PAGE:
Table of Contents

Annals of Entrepreneurship Education and Pedagogy – 2014

Annals of Entrepreneurship Education and Pedagogy – 2014

Annals in Entrepreneurship Education series

Edited by Michael H. Morris

A sizable gap exists between the ample demands for (and growing supply of) entrepreneurship education and our understanding of how to best approach the teaching and learning of entrepreneurship. To help close this gap, the United States Association for Small Business and Entrepreneurship (USASBE) has identified some of the most important and provocative work on entrepreneurship education over the years, and worked with the authors of this work to produce updated perspectives. The intent is to capture the richest insights and best practices in teaching entrepreneurship, building entrepreneurship curricula, and developing educational programs.

Chapter 11: The new paradigm: creatives and arts entrepreneurs

Joyce Thomas, Deana McDonagh and Lisa Canning

Subjects: business and management, entrepreneurship, management education, education, management education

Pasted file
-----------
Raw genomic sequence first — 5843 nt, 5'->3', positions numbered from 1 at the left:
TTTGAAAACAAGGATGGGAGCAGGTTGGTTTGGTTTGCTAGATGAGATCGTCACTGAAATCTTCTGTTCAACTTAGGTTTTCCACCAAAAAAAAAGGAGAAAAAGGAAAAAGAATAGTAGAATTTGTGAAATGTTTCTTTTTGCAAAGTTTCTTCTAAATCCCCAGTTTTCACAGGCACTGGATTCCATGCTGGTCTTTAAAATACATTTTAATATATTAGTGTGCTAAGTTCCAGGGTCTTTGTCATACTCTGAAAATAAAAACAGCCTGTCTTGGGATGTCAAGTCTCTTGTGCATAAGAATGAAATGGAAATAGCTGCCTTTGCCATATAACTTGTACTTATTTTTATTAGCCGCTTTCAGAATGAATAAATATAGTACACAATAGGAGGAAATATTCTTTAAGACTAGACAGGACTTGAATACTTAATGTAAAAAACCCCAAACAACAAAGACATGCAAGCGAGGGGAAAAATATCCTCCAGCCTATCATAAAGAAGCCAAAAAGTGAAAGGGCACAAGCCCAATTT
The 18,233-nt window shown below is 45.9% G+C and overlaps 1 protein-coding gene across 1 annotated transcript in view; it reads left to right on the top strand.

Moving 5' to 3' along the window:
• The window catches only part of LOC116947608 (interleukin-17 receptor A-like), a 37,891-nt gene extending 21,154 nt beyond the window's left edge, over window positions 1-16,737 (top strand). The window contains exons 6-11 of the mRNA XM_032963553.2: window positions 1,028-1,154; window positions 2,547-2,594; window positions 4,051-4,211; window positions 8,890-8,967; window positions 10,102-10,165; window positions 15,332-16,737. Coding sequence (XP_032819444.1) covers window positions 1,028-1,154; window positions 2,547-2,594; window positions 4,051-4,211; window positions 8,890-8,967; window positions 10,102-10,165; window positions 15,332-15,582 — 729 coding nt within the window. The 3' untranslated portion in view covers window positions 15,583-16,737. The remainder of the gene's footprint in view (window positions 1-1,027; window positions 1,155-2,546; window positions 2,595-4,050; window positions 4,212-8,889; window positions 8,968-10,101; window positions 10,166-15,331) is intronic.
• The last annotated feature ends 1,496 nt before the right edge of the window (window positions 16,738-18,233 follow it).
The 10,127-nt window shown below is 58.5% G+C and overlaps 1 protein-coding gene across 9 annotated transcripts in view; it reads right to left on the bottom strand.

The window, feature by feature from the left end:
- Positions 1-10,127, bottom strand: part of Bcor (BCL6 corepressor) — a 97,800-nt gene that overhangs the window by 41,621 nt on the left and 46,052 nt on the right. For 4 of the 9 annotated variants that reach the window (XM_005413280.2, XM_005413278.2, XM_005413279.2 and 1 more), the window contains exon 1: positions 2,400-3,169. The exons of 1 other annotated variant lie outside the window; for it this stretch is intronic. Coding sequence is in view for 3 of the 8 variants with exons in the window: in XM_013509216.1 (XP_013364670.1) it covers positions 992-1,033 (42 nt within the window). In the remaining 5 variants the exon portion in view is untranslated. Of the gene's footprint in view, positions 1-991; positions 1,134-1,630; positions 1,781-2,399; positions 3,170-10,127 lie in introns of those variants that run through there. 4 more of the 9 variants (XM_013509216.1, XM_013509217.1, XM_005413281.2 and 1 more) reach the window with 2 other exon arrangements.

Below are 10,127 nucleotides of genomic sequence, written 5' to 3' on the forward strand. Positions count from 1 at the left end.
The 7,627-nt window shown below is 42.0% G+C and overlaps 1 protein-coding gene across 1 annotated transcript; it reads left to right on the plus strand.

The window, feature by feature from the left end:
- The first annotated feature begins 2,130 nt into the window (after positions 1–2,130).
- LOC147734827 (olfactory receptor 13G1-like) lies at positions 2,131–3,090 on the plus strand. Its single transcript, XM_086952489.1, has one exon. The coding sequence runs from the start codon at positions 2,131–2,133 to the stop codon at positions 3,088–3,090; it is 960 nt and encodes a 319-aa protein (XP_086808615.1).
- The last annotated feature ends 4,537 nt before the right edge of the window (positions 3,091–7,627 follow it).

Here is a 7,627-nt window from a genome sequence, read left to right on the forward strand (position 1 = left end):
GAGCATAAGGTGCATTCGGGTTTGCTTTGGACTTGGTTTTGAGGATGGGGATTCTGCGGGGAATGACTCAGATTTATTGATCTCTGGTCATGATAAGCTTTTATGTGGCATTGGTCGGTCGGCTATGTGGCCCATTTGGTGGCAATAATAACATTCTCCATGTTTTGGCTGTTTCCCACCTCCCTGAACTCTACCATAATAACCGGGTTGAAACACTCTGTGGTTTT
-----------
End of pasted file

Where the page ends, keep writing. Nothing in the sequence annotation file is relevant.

Why arts entrepreneurs, and why now? The world is hungry for new ways to fuel economic development, inspire innovation, and build stronger communities. Small and large businesses in the United States and globally need an infusion of creativity and entrepreneurialism to help people to (re) solve challenges and seize opportunities. However, higher education in the arts often only focuses on craft-making and not on entrepreneurial skill-set building. Shifts in educational opportunities and pedagogy are needed to ensure an emerging paradigm of entrepreneurs can instil their creativity and ingenuity into the economy. Creativity is a resource that to varying degrees all humans possess. Human ingenuity has been recognized as an essential tool to creating new products, services and ideas to help solve our world’s problems. An IBM poll of 1,500 CEOs identified creativity as the first ‘leadership competency’ needed for future success (IBM, 2010). However, a study of over 300,000 responses to the Torrance Test of Creative Thinking, accurately predicting kids’ creative accomplishments as adults since 1958, discovered scores had diminished continuously since 1991 (Bronson and Merryman, 2010). While the US has been considered one of the most economically developed countries in the world, evidence suggests it has grown complacent. One index reveals the US ranks 11th out of 142 countries evaluated based on a variety of factors including wealth, economic growth and quality of life (Legatum Prosperity Index, 2014).

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